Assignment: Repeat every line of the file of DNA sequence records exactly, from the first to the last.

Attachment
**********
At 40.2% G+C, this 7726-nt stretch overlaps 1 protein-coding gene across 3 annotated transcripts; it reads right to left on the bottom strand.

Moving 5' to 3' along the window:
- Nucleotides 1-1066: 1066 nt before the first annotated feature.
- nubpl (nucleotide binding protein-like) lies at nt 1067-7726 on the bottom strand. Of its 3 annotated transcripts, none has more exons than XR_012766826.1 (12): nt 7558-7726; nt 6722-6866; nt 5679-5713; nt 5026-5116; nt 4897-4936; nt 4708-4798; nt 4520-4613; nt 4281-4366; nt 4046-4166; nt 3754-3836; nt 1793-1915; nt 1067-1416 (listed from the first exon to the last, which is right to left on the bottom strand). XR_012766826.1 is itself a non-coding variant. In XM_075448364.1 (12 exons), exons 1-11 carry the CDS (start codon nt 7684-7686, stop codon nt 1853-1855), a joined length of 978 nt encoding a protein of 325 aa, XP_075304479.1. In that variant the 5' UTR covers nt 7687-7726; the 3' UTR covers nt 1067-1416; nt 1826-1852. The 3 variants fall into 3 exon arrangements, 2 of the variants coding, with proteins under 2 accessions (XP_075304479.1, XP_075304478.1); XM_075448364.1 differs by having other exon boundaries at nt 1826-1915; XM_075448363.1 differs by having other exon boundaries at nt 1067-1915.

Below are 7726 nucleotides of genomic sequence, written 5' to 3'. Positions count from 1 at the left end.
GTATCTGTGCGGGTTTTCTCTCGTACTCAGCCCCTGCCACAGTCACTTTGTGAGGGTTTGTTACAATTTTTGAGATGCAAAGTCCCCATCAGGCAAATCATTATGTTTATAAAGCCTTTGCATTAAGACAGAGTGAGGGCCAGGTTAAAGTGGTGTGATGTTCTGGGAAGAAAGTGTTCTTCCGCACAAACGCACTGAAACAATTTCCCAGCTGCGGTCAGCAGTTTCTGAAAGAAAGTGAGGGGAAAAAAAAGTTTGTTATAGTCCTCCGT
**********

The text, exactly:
At 40.2% G+C, this 7726-nt stretch overlaps 1 protein-coding gene across 3 annotated transcripts; it reads right to left on the bottom strand.

Moving 5' to 3' along the window:
- Nucleotides 1-1066: 1066 nt before the first annotated feature.
- nubpl (nucleotide binding protein-like) lies at nt 1067-7726 on the bottom strand. Of its 3 annotated transcripts, none has more exons than XR_012766826.1 (12): nt 7558-7726; nt 6722-6866; nt 5679-5713; nt 5026-5116; nt 4897-4936; nt 4708-4798; nt 4520-4613; nt 4281-4366; nt 4046-4166; nt 3754-3836; nt 1793-1915; nt 1067-1416 (listed from the first exon to the last, which is right to left on the bottom strand). XR_012766826.1 is itself a non-coding variant. In XM_075448364.1 (12 exons), exons 1-11 carry the CDS (start codon nt 7684-7686, stop codon nt 1853-1855), a joined length of 978 nt encoding a protein of 325 aa, XP_075304479.1. In that variant the 5' UTR covers nt 7687-7726; the 3' UTR covers nt 1067-1416; nt 1826-1852. The 3 variants fall into 3 exon arrangements, 2 of the variants coding, with proteins under 2 accessions (XP_075304479.1, XP_075304478.1); XM_075448364.1 differs by having other exon boundaries at nt 1826-1915; XM_075448363.1 differs by having other exon boundaries at nt 1067-1915.

Below are 7726 nucleotides of genomic sequence, written 5' to 3'. Positions count from 1 at the left end.
GTATCTGTGCGGGTTTTCTCTCGTACTCAGCCCCTGCCACAGTCACTTTGTGAGGGTTTGTTACAATTTTTGAGATGCAAAGTCCCCATCAGGCAAATCATTATGTTTATAAAGCCTTTGCATTAAGACAGAGTGAGGGCCAGGTTAAAGTGGTGTGATGTTCTGGGAAGAAAGTGTTCTTCCGCACAAACGCACTGAAACAATTTCCCAGCTGCGGTCAGCAGTTTCTGAAAGAAAGTGAGGGGAAAAAAAAGTTTGTTATAGTCCTCCGT